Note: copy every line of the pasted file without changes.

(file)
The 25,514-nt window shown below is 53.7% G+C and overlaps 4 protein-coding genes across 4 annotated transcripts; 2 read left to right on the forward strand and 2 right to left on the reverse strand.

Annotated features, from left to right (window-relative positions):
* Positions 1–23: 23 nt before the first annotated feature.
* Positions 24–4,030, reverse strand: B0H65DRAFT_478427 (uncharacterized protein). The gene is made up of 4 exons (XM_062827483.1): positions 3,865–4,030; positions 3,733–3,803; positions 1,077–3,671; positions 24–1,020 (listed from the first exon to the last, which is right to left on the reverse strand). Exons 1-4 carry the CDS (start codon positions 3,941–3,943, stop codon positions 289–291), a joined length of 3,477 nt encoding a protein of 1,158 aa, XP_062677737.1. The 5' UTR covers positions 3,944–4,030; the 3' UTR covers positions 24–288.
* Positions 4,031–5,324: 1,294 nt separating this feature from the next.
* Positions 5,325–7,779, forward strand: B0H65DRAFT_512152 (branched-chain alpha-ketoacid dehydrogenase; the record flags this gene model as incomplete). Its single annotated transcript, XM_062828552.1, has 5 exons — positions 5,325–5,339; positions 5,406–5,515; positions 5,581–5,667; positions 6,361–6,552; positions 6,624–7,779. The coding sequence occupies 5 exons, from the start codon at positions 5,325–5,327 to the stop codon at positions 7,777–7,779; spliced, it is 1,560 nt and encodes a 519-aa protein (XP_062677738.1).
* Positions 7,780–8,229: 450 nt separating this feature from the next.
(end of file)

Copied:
The 25,514-nt window shown below is 53.7% G+C and overlaps 4 protein-coding genes across 4 annotated transcripts; 2 read left to right on the forward strand and 2 right to left on the reverse strand.

Annotated features, from left to right (window-relative positions):
* Positions 1–23: 23 nt before the first annotated feature.
* Positions 24–4,030, reverse strand: B0H65DRAFT_478427 (uncharacterized protein). The gene is made up of 4 exons (XM_062827483.1): positions 3,865–4,030; positions 3,733–3,803; positions 1,077–3,671; positions 24–1,020 (listed from the first exon to the last, which is right to left on the reverse strand). Exons 1-4 carry the CDS (start codon positions 3,941–3,943, stop codon positions 289–291), a joined length of 3,477 nt encoding a protein of 1,158 aa, XP_062677737.1. The 5' UTR covers positions 3,944–4,030; the 3' UTR covers positions 24–288.
* Positions 4,031–5,324: 1,294 nt separating this feature from the next.
* Positions 5,325–7,779, forward strand: B0H65DRAFT_512152 (branched-chain alpha-ketoacid dehydrogenase; the record flags this gene model as incomplete). Its single annotated transcript, XM_062828552.1, has 5 exons — positions 5,325–5,339; positions 5,406–5,515; positions 5,581–5,667; positions 6,361–6,552; positions 6,624–7,779. The coding sequence occupies 5 exons, from the start codon at positions 5,325–5,327 to the stop codon at positions 7,777–7,779; spliced, it is 1,560 nt and encodes a 519-aa protein (XP_062677738.1).
* Positions 7,780–8,229: 450 nt separating this feature from the next.